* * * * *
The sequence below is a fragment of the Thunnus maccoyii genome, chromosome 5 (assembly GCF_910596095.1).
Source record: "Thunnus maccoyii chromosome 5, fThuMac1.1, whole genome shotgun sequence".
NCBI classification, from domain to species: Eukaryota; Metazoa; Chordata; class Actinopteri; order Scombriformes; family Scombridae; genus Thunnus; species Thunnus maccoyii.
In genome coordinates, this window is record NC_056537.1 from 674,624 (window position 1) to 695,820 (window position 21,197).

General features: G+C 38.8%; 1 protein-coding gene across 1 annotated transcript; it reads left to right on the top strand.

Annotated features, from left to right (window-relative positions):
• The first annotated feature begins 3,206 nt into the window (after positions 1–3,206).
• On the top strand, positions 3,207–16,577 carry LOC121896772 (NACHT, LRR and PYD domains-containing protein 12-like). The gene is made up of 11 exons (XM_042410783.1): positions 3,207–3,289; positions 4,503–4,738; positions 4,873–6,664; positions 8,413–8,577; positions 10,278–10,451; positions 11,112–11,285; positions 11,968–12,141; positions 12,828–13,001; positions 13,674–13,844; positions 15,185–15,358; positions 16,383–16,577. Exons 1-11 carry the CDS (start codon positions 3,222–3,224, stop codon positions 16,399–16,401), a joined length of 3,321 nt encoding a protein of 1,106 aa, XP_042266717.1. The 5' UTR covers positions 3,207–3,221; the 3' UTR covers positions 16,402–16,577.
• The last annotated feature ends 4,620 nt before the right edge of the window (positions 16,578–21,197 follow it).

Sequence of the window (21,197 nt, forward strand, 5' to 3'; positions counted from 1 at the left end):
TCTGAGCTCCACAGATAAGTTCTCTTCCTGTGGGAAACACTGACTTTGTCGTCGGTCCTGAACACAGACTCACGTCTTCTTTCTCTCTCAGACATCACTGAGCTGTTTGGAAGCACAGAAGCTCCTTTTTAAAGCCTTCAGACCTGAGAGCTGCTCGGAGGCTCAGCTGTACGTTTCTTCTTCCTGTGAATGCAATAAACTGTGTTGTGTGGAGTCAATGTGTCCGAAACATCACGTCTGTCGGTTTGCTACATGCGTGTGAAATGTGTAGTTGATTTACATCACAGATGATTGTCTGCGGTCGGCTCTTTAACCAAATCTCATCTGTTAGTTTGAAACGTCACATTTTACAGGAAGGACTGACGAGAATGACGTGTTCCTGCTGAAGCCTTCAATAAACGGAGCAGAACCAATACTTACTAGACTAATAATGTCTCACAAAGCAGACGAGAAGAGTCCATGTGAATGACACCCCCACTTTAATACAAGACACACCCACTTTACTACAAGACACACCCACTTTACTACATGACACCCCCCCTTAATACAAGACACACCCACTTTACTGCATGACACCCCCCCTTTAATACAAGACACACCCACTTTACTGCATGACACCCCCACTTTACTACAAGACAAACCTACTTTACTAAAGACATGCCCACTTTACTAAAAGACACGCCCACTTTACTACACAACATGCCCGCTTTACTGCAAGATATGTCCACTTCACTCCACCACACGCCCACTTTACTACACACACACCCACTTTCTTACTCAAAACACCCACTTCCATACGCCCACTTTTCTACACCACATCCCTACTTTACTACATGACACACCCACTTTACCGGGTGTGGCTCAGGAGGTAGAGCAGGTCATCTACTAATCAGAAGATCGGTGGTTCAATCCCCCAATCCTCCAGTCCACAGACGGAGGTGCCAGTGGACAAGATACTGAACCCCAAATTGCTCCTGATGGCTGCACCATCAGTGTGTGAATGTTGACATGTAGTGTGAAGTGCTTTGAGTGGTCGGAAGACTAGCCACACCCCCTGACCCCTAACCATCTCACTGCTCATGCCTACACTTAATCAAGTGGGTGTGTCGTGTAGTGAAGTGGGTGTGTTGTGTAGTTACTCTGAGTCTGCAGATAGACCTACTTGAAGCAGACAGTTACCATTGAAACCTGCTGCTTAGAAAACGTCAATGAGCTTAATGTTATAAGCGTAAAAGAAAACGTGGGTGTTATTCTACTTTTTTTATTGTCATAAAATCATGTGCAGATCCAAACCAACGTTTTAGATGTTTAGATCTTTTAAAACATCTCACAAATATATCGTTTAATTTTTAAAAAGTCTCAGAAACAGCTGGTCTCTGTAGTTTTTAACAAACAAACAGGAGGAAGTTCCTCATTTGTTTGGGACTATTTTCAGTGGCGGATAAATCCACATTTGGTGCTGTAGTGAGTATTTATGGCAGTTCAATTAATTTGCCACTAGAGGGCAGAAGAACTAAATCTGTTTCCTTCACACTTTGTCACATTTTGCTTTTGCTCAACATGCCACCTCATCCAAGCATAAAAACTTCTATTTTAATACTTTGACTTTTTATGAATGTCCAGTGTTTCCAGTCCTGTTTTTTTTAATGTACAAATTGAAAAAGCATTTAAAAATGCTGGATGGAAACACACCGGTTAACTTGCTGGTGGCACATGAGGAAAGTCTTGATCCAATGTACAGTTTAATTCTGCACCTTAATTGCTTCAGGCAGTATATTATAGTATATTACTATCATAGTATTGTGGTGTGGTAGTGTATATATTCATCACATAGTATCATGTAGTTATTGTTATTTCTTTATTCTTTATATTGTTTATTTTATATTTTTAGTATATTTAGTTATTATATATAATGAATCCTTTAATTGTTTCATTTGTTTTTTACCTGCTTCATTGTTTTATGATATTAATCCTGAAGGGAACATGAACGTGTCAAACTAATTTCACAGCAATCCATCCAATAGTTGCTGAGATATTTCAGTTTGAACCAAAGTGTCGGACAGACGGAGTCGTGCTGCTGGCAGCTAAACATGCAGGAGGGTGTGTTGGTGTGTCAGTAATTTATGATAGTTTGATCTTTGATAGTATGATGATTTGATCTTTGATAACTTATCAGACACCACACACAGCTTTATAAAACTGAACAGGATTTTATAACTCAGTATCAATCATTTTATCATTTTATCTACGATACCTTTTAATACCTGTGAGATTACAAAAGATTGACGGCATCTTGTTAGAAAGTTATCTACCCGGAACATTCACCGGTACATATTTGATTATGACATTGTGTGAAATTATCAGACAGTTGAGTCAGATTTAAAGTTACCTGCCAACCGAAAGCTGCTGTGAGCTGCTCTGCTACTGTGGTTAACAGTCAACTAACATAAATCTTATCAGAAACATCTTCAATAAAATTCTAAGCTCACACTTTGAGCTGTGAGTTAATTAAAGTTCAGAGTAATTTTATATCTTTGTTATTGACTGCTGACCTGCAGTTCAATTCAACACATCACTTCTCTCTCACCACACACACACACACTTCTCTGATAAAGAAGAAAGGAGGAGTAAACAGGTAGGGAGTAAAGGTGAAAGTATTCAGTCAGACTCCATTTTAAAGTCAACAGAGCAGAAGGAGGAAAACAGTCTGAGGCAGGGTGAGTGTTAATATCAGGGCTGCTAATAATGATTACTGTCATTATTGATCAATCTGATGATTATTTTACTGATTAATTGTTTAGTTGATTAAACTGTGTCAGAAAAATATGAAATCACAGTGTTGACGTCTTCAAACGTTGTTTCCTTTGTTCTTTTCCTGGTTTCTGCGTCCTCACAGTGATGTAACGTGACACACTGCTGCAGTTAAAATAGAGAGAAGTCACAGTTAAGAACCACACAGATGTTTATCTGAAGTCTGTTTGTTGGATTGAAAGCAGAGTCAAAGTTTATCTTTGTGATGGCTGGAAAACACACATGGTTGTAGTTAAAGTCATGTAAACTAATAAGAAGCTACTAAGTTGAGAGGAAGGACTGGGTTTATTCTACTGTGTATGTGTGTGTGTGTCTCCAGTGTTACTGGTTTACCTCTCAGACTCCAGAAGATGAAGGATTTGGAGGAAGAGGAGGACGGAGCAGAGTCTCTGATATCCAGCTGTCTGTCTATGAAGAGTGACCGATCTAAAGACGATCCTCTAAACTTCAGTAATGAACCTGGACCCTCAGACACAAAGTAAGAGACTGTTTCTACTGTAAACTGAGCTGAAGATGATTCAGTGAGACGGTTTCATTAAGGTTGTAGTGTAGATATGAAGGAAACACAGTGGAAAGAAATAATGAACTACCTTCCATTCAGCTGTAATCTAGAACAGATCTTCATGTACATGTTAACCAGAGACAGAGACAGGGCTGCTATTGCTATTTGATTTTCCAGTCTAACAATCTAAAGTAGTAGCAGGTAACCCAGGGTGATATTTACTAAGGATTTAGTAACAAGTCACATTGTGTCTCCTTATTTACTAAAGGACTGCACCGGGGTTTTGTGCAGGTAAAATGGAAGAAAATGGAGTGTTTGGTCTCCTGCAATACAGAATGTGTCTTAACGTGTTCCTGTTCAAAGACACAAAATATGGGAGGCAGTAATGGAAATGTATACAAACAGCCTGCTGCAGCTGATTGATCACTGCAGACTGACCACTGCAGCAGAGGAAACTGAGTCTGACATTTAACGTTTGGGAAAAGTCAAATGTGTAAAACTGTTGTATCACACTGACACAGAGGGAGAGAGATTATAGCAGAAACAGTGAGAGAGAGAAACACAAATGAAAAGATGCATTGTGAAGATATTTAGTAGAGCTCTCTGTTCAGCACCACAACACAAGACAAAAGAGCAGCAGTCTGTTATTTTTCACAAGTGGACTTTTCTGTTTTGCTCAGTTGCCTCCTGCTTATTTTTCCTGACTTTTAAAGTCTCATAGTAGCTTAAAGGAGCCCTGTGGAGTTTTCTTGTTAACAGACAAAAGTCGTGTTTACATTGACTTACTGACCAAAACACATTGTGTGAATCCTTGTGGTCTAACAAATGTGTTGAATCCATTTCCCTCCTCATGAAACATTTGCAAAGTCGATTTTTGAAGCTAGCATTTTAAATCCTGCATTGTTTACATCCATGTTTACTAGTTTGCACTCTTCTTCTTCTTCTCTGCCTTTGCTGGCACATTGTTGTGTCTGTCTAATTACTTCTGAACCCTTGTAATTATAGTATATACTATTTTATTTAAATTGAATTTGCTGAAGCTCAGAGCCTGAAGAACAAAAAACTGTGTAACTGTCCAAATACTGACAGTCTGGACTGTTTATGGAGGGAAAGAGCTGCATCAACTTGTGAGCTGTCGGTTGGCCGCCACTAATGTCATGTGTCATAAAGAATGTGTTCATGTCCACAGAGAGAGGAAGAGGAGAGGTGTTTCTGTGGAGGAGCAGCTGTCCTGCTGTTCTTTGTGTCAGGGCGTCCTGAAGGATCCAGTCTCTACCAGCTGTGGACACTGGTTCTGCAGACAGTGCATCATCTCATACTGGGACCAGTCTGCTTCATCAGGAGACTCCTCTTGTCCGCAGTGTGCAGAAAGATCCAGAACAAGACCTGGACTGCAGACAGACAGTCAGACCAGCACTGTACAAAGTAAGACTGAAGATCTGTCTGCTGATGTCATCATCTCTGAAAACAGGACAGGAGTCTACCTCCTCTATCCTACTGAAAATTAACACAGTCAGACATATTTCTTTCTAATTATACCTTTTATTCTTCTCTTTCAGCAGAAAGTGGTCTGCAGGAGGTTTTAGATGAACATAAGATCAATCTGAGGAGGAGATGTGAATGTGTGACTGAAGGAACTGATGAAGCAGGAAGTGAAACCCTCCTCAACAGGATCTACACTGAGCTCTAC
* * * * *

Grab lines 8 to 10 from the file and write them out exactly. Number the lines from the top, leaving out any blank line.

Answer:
• On the top strand, positions 3,207–16,577 carry LOC121896772 (NACHT, LRR and PYD domains-containing protein 12-like). The gene is made up of 11 exons (XM_042410783.1): positions 3,207–3,289; positions 4,503–4,738; positions 4,873–6,664; positions 8,413–8,577; positions 10,278–10,451; positions 11,112–11,285; positions 11,968–12,141; positions 12,828–13,001; positions 13,674–13,844; positions 15,185–15,358; positions 16,383–16,577. Exons 1-11 carry the CDS (start codon positions 3,222–3,224, stop codon positions 16,399–16,401), a joined length of 3,321 nt encoding a protein of 1,106 aa, XP_042266717.1. The 5' UTR covers positions 3,207–3,221; the 3' UTR covers positions 16,402–16,577.
• The last annotated feature ends 4,620 nt before the right edge of the window (positions 16,578–21,197 follow it).

Sequence of the window (21,197 nt, forward strand, 5' to 3'; positions counted from 1 at the left end):